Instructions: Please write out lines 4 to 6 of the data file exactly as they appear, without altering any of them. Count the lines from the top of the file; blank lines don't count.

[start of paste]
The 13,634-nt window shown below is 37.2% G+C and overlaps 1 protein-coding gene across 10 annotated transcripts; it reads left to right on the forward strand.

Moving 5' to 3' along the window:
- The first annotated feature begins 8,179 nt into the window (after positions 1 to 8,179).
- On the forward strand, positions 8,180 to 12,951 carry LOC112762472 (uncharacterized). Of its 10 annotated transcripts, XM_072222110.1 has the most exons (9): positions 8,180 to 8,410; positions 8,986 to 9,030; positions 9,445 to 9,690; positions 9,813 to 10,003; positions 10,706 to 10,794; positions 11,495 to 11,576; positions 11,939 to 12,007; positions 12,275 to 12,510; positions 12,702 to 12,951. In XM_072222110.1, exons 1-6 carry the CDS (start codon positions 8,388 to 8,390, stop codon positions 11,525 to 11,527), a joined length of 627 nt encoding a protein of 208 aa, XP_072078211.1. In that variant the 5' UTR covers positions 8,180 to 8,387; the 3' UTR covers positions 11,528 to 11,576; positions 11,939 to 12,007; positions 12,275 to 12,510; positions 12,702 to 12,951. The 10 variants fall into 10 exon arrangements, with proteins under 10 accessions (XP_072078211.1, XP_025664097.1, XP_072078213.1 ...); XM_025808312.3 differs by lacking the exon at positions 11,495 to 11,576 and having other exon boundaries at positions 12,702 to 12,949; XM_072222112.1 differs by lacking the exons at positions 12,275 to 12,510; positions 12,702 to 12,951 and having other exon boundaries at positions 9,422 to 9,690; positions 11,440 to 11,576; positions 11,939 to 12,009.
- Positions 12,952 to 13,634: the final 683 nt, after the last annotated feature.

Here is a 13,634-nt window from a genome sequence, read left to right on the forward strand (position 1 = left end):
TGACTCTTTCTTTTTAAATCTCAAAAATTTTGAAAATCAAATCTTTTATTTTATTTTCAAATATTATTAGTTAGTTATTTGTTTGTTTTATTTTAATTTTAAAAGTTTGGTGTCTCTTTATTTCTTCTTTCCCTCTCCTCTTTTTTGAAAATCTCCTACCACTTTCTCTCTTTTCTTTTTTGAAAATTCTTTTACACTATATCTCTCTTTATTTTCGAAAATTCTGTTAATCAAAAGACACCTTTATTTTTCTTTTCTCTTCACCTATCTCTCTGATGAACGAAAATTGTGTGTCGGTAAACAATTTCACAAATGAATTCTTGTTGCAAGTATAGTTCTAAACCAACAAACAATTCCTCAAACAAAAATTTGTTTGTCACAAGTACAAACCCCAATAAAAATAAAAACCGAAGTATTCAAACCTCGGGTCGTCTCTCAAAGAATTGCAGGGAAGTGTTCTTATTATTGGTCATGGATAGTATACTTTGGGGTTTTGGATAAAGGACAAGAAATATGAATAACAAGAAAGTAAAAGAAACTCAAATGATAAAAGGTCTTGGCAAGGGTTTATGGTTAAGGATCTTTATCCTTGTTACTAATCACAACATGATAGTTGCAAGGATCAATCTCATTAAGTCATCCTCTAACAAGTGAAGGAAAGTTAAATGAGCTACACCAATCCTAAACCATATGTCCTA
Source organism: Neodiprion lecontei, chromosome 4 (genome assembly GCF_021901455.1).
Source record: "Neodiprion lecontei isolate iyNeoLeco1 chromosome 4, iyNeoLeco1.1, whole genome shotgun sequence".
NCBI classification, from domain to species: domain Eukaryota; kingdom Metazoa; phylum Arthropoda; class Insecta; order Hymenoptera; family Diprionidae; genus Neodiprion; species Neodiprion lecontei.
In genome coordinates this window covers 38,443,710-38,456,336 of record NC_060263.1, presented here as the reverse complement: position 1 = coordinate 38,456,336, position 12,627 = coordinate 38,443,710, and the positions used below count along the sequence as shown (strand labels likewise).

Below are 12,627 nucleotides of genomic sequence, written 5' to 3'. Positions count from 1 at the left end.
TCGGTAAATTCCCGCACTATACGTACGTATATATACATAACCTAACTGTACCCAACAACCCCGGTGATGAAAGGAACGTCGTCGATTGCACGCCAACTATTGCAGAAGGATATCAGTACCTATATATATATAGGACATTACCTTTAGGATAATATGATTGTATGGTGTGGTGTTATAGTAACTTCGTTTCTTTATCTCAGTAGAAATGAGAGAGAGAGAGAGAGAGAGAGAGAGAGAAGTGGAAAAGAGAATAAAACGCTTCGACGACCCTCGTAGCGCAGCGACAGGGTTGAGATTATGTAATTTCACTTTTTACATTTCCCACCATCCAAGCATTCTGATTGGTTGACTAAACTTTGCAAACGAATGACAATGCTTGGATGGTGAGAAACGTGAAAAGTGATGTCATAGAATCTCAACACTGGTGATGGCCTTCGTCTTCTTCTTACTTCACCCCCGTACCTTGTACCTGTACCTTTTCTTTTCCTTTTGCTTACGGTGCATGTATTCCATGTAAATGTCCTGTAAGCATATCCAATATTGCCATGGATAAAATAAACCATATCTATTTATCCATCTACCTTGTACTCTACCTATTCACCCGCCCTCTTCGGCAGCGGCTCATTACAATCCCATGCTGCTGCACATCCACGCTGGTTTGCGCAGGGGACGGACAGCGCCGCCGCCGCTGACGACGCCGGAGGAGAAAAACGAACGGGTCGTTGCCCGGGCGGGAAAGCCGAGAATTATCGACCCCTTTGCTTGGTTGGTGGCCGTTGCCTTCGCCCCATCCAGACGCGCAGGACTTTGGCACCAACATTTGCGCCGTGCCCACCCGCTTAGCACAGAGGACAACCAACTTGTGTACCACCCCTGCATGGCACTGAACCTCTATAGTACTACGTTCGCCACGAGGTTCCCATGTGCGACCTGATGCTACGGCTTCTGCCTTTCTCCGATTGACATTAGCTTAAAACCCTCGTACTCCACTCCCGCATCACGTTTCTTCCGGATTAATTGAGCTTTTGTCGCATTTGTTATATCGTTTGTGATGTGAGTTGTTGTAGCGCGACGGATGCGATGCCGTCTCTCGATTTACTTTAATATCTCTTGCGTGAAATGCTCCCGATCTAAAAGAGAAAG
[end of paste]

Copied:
- On the forward strand, positions 8,180 to 12,951 carry LOC112762472 (uncharacterized). Of its 10 annotated transcripts, XM_072222110.1 has the most exons (9): positions 8,180 to 8,410; positions 8,986 to 9,030; positions 9,445 to 9,690; positions 9,813 to 10,003; positions 10,706 to 10,794; positions 11,495 to 11,576; positions 11,939 to 12,007; positions 12,275 to 12,510; positions 12,702 to 12,951. In XM_072222110.1, exons 1-6 carry the CDS (start codon positions 8,388 to 8,390, stop codon positions 11,525 to 11,527), a joined length of 627 nt encoding a protein of 208 aa, XP_072078211.1. In that variant the 5' UTR covers positions 8,180 to 8,387; the 3' UTR covers positions 11,528 to 11,576; positions 11,939 to 12,007; positions 12,275 to 12,510; positions 12,702 to 12,951. The 10 variants fall into 10 exon arrangements, with proteins under 10 accessions (XP_072078211.1, XP_025664097.1, XP_072078213.1 ...); XM_025808312.3 differs by lacking the exon at positions 11,495 to 11,576 and having other exon boundaries at positions 12,702 to 12,949; XM_072222112.1 differs by lacking the exons at positions 12,275 to 12,510; positions 12,702 to 12,951 and having other exon boundaries at positions 9,422 to 9,690; positions 11,440 to 11,576; positions 11,939 to 12,009.
- Positions 12,952 to 13,634: the final 683 nt, after the last annotated feature.

Here is a 13,634-nt window from a genome sequence, read left to right on the forward strand (position 1 = left end):